When the Boston Red Sox signed Rusney Castillo to a seven-year, $72.5 million contract, they probably did not envision spring training 2016 playing out in this manner.
The manner being referring to can be summed up by a Tuesday morning tweet from MLB.com’s Ian Browne.
That tweet simply stated that Brock Holt would begin the season as the Red Sox primary left fielder. The left-handed hitting Holt will start against right-handed pitchers, otherwise known as the majority of starting pitchers.
Viewed through a strictly baseball lens, this isn’t a big deal. Holt has had a better spring training than either Chris Young or Rusney Castillo. He’s been a patient and versatile presence on the team for two seasons, so handing him the bulk of starting time is simply a case of a player earning his spot.
It is a bit of a big deal because that relegates Castillo to the bench. Odds are he’s not even the best option against lefties.
That label may be more appropriately affixed to Chris Young. This past offseason the 32-year-old righty inked a two-year, $13 million contract with the Red Sox. At the time it seemed like a lot to spend on a platoon or bench player.
He’s a bargain compared to Castillo.
Castillo has been a lot of things, but one thing he hasn’t been, is anywhere near the player he was expected to be.
Castillo’s 2016 spring has been totally unimpressive. A slash line of .213/.275/.234. He’s got one extra-base hit, a double. Castillo has stolen one base. He hasn’t done enough of anything to warrant a starting job, and at this point the Red Sox would be foolish to even allow him to start over Young against lefties.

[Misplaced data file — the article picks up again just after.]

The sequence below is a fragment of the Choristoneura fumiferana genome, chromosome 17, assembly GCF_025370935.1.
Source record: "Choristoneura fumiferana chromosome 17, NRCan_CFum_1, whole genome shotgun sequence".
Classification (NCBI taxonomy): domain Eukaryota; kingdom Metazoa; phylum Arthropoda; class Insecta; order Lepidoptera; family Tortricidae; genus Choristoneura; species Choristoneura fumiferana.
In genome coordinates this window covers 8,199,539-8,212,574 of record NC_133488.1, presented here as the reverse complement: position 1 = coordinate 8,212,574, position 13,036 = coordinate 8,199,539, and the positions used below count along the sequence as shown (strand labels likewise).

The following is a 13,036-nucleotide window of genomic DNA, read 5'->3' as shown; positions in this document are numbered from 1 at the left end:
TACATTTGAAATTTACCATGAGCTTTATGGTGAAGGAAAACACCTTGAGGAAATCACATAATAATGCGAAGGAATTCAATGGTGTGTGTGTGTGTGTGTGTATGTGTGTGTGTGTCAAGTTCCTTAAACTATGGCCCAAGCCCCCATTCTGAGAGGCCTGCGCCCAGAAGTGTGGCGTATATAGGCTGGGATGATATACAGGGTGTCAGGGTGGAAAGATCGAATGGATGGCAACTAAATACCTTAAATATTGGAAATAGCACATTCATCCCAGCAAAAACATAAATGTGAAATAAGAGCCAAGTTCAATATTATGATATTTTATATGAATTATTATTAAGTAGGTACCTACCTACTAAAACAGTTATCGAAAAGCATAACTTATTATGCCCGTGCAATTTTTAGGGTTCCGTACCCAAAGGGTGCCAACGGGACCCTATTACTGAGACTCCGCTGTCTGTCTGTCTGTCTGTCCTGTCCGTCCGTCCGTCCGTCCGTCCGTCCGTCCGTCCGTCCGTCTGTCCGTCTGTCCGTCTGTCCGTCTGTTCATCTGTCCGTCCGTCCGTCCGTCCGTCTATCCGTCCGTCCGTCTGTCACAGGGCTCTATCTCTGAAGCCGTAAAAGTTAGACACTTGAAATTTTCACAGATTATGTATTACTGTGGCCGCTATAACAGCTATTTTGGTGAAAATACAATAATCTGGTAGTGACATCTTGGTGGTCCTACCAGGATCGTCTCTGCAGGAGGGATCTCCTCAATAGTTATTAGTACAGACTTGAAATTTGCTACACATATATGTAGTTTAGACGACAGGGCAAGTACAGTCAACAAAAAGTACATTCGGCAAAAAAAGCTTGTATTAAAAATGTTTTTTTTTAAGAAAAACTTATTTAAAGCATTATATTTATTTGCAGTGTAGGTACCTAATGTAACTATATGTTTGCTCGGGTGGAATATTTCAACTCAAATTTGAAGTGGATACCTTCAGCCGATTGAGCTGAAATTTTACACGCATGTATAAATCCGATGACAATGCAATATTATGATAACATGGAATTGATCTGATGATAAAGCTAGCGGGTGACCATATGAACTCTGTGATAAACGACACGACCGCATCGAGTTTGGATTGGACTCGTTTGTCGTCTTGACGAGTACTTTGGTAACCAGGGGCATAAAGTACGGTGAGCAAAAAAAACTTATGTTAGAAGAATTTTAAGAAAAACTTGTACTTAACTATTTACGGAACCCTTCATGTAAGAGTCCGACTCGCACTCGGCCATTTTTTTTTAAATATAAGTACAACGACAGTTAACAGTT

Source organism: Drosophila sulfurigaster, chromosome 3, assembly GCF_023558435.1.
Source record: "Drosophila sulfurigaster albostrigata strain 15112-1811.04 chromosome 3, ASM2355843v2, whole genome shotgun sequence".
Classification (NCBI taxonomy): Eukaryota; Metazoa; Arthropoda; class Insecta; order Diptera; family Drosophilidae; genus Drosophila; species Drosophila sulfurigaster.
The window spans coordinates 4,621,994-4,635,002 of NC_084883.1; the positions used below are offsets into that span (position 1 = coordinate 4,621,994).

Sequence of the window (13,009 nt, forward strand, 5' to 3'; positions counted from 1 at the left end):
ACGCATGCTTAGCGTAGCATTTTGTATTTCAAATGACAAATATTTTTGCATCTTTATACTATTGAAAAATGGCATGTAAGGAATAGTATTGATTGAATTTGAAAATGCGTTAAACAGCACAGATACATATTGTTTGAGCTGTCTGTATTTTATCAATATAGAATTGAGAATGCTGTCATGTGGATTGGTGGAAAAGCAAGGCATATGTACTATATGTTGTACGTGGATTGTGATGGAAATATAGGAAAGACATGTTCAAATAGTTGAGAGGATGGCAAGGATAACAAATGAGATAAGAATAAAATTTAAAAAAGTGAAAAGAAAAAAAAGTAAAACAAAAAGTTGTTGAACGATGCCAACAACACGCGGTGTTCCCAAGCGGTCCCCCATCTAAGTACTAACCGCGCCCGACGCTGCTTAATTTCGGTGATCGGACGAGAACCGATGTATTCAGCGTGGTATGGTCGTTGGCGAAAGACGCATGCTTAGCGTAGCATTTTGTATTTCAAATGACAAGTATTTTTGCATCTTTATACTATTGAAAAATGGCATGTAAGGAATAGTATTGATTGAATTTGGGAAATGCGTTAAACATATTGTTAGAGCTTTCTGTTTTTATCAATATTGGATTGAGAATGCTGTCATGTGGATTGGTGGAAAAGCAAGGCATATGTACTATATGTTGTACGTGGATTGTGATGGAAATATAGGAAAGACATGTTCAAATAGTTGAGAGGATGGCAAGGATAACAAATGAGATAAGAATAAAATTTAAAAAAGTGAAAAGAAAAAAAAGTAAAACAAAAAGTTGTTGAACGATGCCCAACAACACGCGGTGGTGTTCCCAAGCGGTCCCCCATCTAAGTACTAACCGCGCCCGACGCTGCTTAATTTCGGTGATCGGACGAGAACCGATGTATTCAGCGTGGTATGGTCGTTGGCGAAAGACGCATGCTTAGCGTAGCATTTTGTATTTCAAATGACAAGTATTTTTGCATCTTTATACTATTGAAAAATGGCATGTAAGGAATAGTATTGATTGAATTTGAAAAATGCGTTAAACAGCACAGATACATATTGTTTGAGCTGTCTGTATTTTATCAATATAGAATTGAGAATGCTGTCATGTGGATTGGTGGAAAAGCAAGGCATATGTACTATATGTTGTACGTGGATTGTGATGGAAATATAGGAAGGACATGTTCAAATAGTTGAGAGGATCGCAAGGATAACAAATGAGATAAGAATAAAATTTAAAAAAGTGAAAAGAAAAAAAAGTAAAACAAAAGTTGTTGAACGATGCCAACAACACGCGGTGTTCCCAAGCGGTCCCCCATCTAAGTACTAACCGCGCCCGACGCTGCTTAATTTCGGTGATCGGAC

Mookie Betts is definitely the starting right fielder. Jackie Bradley Jr’s glove combined with his exceptional hitting this spring makes him a no-brainer to start in center field. Castillo looks a lot like a fifth outfielder or perhaps even a Pawtucket starter that will be paid over $11 million this season.
That’s a lot of money for a now 28 year old who has yet to have even one solid season in the majors.
No matter what the Red Sox thought they were getting when they inked Castillo to his contract back in August of 2014, it was definitely more than this.
Castillo didn’t have to become Yoenis Cespedes or Yasiel Puig (although that would have been totally cool if he had) but he certainly was expected to be able to beat out Brock Holt and Chris Young for major league playing time.
Can Castillo figure out a path to more playing time while spending most of his time riding the pine?
It won’t be easy. He’s going to have to wait for an injury, or a prolonged slump from either Betts, Bradley or Holt.
Even if those scenarios do present themselves, they’re far from permanent.
Castillo’s playing time on future Red Sox squads is also a question mark. Top prospect Andrew Benintendi looks like a safe bet to compete for a major league job, perhaps as early as next season.
Tuesday morning Fangraphs.com explored the possibility of trading Castillo. Several teams are listed, with the San Diego Padres being most prominently mentioned.
The Red Sox have a lot of minor league talent, and that’s not a bad thing. They’ve also got a growing number of players who perform poorly and are due a fair amount of money. Is Rusney Castillo another Allen Craig, Pablo Sandoval or Rick Porcello?
It is beginning to look like that may be the case.